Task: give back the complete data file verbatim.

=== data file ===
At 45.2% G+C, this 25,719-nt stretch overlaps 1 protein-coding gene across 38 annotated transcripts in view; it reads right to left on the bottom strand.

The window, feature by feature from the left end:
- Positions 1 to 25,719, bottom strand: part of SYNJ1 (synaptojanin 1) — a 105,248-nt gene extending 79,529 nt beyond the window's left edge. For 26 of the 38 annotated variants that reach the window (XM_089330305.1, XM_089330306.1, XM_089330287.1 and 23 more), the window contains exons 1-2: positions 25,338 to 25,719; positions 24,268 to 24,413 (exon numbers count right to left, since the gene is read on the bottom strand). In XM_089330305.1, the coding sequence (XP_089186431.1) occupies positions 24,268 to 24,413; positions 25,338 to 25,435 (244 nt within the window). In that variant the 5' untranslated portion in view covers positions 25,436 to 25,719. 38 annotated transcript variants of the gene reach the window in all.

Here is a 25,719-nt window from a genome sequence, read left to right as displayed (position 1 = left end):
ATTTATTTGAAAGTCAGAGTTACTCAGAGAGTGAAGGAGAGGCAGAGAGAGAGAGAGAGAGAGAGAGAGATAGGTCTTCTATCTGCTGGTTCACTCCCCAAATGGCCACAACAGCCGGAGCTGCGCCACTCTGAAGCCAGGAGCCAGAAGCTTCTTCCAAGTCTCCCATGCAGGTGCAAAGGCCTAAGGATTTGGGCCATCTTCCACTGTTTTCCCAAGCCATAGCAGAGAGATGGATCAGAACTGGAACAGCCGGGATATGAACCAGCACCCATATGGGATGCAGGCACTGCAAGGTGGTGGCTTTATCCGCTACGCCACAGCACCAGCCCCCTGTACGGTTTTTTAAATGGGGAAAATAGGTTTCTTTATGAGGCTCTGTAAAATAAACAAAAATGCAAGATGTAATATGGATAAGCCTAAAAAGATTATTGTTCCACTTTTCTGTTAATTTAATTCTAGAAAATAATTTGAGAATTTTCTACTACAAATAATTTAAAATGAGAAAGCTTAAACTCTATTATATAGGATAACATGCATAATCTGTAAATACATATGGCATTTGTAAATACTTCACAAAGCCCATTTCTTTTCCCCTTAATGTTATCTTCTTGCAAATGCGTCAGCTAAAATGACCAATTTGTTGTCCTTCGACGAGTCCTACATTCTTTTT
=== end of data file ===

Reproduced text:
At 45.2% G+C, this 25,719-nt stretch overlaps 1 protein-coding gene across 38 annotated transcripts in view; it reads right to left on the bottom strand.

The window, feature by feature from the left end:
- Positions 1 to 25,719, bottom strand: part of SYNJ1 (synaptojanin 1) — a 105,248-nt gene extending 79,529 nt beyond the window's left edge. For 26 of the 38 annotated variants that reach the window (XM_089330305.1, XM_089330306.1, XM_089330287.1 and 23 more), the window contains exons 1-2: positions 25,338 to 25,719; positions 24,268 to 24,413 (exon numbers count right to left, since the gene is read on the bottom strand). In XM_089330305.1, the coding sequence (XP_089186431.1) occupies positions 24,268 to 24,413; positions 25,338 to 25,435 (244 nt within the window). In that variant the 5' untranslated portion in view covers positions 25,436 to 25,719. 38 annotated transcript variants of the gene reach the window in all.

Here is a 25,719-nt window from a genome sequence, read left to right as displayed (position 1 = left end):
ATTTATTTGAAAGTCAGAGTTACTCAGAGAGTGAAGGAGAGGCAGAGAGAGAGAGAGAGAGAGAGAGAGATAGGTCTTCTATCTGCTGGTTCACTCCCCAAATGGCCACAACAGCCGGAGCTGCGCCACTCTGAAGCCAGGAGCCAGAAGCTTCTTCCAAGTCTCCCATGCAGGTGCAAAGGCCTAAGGATTTGGGCCATCTTCCACTGTTTTCCCAAGCCATAGCAGAGAGATGGATCAGAACTGGAACAGCCGGGATATGAACCAGCACCCATATGGGATGCAGGCACTGCAAGGTGGTGGCTTTATCCGCTACGCCACAGCACCAGCCCCCTGTACGGTTTTTTAAATGGGGAAAATAGGTTTCTTTATGAGGCTCTGTAAAATAAACAAAAATGCAAGATGTAATATGGATAAGCCTAAAAAGATTATTGTTCCACTTTTCTGTTAATTTAATTCTAGAAAATAATTTGAGAATTTTCTACTACAAATAATTTAAAATGAGAAAGCTTAAACTCTATTATATAGGATAACATGCATAATCTGTAAATACATATGGCATTTGTAAATACTTCACAAAGCCCATTTCTTTTCCCCTTAATGTTATCTTCTTGCAAATGCGTCAGCTAAAATGACCAATTTGTTGTCCTTCGACGAGTCCTACATTCTTTTT